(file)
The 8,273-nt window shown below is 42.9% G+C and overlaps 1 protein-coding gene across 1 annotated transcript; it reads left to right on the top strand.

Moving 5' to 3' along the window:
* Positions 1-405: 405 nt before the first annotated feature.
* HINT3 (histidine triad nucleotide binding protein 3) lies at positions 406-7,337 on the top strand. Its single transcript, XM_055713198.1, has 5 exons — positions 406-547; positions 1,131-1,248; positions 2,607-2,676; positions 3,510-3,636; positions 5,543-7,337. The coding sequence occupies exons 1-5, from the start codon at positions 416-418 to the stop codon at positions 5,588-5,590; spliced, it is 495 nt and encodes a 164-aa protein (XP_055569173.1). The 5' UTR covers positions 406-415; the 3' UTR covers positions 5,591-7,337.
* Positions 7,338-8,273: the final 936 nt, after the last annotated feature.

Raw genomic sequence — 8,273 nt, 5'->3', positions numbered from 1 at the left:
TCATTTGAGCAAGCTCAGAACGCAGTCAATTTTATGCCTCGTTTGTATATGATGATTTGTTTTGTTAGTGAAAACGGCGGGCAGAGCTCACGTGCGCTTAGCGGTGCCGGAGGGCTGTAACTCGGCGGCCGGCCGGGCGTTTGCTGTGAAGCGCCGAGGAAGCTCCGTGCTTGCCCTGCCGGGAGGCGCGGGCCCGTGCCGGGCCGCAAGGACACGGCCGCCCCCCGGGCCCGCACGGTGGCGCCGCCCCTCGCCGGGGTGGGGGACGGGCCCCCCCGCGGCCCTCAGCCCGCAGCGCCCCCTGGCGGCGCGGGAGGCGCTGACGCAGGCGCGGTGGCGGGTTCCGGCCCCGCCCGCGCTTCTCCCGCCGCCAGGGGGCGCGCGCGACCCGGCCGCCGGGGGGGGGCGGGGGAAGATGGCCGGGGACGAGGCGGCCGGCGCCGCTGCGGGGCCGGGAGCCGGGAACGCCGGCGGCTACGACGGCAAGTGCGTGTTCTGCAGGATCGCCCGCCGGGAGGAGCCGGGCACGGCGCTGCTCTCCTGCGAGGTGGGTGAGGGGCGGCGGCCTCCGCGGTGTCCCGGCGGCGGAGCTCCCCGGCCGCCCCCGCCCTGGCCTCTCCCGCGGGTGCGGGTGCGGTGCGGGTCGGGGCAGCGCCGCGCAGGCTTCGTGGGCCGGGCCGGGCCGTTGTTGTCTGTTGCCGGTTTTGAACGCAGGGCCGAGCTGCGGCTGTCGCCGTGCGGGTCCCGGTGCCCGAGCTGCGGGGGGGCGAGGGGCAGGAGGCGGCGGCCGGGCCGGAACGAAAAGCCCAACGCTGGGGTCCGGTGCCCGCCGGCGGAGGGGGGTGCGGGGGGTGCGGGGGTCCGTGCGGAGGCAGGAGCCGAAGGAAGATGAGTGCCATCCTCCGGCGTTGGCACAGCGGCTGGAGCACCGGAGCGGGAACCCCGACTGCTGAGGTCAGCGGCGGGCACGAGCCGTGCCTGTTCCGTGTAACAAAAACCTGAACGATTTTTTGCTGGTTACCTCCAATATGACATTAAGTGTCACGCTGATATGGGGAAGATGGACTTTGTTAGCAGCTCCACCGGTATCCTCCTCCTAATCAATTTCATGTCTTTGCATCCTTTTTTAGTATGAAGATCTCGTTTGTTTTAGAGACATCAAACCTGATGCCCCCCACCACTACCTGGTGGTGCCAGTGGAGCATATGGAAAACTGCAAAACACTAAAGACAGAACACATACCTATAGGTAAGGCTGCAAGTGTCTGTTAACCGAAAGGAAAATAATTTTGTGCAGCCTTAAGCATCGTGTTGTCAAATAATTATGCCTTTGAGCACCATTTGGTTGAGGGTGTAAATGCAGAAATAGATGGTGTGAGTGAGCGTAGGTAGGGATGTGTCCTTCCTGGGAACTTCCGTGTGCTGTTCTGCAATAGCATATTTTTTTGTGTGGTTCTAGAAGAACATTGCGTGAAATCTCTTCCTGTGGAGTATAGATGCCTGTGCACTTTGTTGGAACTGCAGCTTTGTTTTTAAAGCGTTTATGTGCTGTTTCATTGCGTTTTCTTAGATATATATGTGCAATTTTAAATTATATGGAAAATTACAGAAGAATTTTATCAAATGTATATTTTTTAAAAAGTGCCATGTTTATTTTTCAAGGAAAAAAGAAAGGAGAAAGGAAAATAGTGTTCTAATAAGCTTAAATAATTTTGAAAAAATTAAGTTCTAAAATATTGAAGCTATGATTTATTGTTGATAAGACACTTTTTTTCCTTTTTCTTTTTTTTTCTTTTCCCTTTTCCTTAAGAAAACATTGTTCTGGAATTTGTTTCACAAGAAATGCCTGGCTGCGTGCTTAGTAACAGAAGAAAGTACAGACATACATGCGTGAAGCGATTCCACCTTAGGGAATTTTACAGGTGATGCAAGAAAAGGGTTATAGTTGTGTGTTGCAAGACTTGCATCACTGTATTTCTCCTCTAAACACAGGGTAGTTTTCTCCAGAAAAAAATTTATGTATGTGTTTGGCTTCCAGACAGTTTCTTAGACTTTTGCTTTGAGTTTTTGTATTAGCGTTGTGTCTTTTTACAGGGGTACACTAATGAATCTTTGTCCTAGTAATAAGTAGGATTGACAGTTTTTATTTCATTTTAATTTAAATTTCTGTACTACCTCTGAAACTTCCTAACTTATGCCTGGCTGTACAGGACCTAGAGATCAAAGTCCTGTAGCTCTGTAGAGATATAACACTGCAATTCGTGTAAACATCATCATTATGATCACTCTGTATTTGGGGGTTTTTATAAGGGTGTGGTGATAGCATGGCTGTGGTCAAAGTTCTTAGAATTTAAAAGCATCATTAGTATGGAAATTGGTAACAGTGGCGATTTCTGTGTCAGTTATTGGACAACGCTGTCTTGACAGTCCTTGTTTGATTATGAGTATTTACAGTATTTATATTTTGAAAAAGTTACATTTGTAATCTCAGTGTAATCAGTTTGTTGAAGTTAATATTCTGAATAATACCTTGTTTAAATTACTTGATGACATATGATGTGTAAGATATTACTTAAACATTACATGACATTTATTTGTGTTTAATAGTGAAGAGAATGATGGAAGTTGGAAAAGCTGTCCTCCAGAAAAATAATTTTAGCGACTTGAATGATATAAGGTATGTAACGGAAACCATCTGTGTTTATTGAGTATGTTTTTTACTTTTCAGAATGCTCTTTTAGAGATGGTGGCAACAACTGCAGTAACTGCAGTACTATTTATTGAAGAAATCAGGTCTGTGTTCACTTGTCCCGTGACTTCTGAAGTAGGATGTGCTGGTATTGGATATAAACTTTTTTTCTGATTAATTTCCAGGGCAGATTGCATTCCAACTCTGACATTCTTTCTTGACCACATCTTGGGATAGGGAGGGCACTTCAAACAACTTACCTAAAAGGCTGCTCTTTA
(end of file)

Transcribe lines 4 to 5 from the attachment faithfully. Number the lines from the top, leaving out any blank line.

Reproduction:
* HINT3 (histidine triad nucleotide binding protein 3) lies at positions 406-7,337 on the top strand. Its single transcript, XM_055713198.1, has 5 exons — positions 406-547; positions 1,131-1,248; positions 2,607-2,676; positions 3,510-3,636; positions 5,543-7,337. The coding sequence occupies exons 1-5, from the start codon at positions 416-418 to the stop codon at positions 5,588-5,590; spliced, it is 495 nt and encodes a 164-aa protein (XP_055569173.1). The 5' UTR covers positions 406-415; the 3' UTR covers positions 5,591-7,337.
* Positions 7,338-8,273: the final 936 nt, after the last annotated feature.